Instead of showing kids how to kill, a new video game instructs them on how to stay alive. A group of students and their professor at Michigan State University recently launched a video game that aims to teach children how to avoid unexploded land mines. The game, Landmine Lookout!, will be sent to Cambodia this month for testing, and hopefully will be implemented in other at-risk areas, too.

In the game, players navigate through the jungle in search of food for their cartoon pets. Along their journey, players are presented with “indicators,” warning signs that an undetected explosive might be nearby. If players can successfully avoid these dangerous areas, they find food and keep their virtual pets happy.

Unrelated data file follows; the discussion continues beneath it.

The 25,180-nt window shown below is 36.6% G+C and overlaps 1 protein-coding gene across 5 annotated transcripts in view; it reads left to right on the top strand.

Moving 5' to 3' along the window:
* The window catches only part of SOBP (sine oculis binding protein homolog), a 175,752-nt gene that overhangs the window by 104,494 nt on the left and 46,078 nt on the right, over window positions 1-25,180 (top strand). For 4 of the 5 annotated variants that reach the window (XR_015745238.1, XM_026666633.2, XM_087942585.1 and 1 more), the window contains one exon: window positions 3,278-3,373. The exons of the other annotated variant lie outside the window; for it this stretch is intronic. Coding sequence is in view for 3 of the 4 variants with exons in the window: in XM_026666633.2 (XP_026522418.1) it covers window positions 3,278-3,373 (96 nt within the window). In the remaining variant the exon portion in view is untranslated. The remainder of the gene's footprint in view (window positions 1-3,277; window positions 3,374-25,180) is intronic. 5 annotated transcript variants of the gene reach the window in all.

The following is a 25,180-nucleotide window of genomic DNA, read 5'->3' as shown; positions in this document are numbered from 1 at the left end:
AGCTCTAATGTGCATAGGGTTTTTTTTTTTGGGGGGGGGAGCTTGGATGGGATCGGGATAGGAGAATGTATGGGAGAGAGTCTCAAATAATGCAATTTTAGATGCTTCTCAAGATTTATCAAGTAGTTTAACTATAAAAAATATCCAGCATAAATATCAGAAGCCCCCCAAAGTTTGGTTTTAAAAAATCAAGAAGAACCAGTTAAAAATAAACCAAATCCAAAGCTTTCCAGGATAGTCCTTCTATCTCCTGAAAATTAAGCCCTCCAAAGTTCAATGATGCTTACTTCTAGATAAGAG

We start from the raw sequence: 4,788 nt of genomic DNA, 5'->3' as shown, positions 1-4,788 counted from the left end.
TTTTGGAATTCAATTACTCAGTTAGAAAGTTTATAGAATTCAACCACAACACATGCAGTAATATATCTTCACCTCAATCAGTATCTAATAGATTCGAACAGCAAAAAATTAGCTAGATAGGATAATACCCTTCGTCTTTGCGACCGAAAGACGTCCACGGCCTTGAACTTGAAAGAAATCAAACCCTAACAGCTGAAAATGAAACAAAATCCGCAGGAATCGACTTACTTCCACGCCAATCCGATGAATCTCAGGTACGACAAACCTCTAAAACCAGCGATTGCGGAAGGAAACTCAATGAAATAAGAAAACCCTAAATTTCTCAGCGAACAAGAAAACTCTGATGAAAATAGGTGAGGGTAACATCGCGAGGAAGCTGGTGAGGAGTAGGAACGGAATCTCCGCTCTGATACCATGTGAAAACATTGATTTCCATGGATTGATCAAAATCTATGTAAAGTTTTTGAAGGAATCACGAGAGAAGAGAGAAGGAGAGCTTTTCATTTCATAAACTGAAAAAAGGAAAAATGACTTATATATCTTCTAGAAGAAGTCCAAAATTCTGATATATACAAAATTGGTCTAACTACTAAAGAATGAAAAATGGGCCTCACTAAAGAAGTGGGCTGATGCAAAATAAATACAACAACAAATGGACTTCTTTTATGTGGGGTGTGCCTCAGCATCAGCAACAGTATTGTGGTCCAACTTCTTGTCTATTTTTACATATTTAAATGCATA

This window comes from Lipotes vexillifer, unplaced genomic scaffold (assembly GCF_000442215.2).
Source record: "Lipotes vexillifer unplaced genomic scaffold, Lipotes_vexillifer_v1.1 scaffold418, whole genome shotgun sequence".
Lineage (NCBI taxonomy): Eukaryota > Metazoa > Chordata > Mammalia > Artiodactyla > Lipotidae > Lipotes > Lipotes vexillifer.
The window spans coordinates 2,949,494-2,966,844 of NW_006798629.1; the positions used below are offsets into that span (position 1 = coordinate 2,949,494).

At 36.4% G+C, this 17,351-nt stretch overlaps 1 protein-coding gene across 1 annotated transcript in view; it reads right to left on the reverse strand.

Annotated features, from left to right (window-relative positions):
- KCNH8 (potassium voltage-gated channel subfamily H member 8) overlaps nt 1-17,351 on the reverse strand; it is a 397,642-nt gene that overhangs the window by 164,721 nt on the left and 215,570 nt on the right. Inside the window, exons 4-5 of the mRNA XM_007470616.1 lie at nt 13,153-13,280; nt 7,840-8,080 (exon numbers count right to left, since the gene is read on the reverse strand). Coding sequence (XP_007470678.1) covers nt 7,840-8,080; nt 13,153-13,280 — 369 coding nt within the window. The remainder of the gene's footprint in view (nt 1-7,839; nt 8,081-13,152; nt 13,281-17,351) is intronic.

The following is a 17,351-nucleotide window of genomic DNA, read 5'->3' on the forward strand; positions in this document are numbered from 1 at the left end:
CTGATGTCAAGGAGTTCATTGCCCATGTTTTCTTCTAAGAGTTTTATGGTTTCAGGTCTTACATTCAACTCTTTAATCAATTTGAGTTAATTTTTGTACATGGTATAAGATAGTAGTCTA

Developers hope that the video game will prove more successful than traditional means of land mine education like pamphlets and presentations, which have been largely ineffective. The UN estimates that 20,000 people each year are killed or injured by land mines. In a country like Cambodia which has suffered decades of civil wars, there could be millions of unexploded mines hidden under the soil.

The game is compatible with One Laptop Per Child computers, so implementing the game throughout developing nations should not pose a problem.  The group from MSU worked with Golden West Humanitarian Foundation to improve the game, and the project also received a $78,000 grant from US State Department’s Office of Weapons Removal and Abatement.

+ Michigan State University

Via Popular Science